20110192053Article Of Footwear Incorporating An Illuminable Fluid-Filled Chamber2011-08-11Beers36/103
7937856Article of footwear with illuminated chamber2011-05-10Cook et al.36/137
7841108Article of footwear with visible indicia2010-11-30Johnson et al.36/136
7421806Shoe with transparent panels2008-09-09Braynock et al.36/100
6443509Tactile sensor2002-09-03Levin et al.293/4
6112437Article with animated display2000-09-05Lovitt36/137
5865523Shoe with an EL light strip1999-02-02Chien362/84
5860727Shoe with an electro-luminescent lighting element1999-01-19Chien362/84
4712314Footwear sole construction1987-12-15Sigoloff36/112



Primary Examiner:
Mohandesi, Jila M.
Attorney, Agent or Firm:
SINORICA, LLC (20251 Century Blvd. Suite 140 Germantown MD 20874)
Parent Case Data:

CROSS-REFERENCE TO RELATED APPLICATION

The current application is a divisional application of the U.S. Utility patent application Ser. No. 13/688,745 filed on Nov. 29, 2012. Now U.S. Pat. No. 8,752,310.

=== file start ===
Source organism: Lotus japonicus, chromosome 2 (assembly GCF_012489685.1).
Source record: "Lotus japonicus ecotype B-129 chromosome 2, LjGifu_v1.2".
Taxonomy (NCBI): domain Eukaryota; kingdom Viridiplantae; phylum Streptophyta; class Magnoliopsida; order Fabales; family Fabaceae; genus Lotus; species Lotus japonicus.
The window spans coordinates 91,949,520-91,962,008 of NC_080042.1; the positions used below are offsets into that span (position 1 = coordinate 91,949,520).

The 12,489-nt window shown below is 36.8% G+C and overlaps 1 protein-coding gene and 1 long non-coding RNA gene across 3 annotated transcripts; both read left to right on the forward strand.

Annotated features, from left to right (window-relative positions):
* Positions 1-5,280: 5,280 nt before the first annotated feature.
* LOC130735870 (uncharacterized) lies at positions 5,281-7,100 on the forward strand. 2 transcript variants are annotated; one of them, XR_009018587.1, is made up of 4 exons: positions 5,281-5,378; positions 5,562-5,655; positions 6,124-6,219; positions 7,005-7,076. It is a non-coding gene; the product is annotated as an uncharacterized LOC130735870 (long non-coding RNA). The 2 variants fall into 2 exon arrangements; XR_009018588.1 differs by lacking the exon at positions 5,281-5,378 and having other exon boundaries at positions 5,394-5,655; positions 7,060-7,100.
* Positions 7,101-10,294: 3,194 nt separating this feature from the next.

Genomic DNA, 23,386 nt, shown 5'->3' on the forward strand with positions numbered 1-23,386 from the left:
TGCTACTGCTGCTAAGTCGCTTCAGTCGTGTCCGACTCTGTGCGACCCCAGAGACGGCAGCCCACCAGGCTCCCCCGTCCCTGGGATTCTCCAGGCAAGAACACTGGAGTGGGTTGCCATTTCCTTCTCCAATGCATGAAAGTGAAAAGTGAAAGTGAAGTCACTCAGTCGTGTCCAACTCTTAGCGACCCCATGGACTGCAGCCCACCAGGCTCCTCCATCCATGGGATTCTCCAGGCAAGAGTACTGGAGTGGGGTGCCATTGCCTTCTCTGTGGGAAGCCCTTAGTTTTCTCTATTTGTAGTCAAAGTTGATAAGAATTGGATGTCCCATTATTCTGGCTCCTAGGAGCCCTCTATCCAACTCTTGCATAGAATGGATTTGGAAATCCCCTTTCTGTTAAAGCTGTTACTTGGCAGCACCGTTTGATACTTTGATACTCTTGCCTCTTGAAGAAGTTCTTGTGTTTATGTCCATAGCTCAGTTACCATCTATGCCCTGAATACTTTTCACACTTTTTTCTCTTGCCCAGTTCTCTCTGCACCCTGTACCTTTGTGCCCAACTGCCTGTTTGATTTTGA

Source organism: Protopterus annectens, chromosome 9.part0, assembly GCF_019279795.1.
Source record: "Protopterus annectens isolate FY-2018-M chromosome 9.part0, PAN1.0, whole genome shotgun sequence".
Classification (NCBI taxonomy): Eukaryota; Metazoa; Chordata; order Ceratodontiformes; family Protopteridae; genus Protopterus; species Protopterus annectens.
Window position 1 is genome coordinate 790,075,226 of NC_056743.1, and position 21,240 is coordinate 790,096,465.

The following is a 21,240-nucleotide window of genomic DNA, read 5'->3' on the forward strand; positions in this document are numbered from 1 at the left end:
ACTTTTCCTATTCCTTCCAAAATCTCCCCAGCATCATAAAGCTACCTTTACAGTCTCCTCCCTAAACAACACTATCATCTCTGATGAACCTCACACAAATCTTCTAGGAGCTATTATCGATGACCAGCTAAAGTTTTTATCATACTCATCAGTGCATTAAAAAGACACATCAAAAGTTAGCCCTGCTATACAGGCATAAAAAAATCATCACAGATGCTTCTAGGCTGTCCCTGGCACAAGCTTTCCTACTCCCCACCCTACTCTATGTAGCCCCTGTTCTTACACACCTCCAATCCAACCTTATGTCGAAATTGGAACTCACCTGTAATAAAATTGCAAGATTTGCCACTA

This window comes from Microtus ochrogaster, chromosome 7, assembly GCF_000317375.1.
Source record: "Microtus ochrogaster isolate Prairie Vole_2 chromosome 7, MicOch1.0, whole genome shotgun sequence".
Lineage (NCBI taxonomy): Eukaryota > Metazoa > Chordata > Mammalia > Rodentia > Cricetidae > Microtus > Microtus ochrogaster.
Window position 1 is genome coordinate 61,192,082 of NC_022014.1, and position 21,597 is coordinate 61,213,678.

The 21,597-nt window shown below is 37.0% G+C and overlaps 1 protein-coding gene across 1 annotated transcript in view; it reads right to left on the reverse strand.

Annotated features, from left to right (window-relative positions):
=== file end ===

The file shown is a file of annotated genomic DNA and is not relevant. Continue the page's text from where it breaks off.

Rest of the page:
Claims:
What is claimed is:

1. An internally illuminated footwear component comprises: a sole section; the sole section comprises a translucent midsole and a translucent outsole; the translucent midsole and the translucent outsole being integrally molded to form a translucent sole section; the sole section comprises a translucent tread pattern along a bottom surface; an illumination system; the illumination system comprises a power source, a plurality of electrical wires, and a plurality of illumination sources; an illumination housing; the power source being electrically connected to the plurality of illumination sources; the illumination housing being positioned internally within the sole section; the illumination system being located within the illumination housing, wherein the plurality of illumination sources internally illuminates the sole section and translucent tread pattern; and the illumination system being permanently encapsulated internally within the sole section.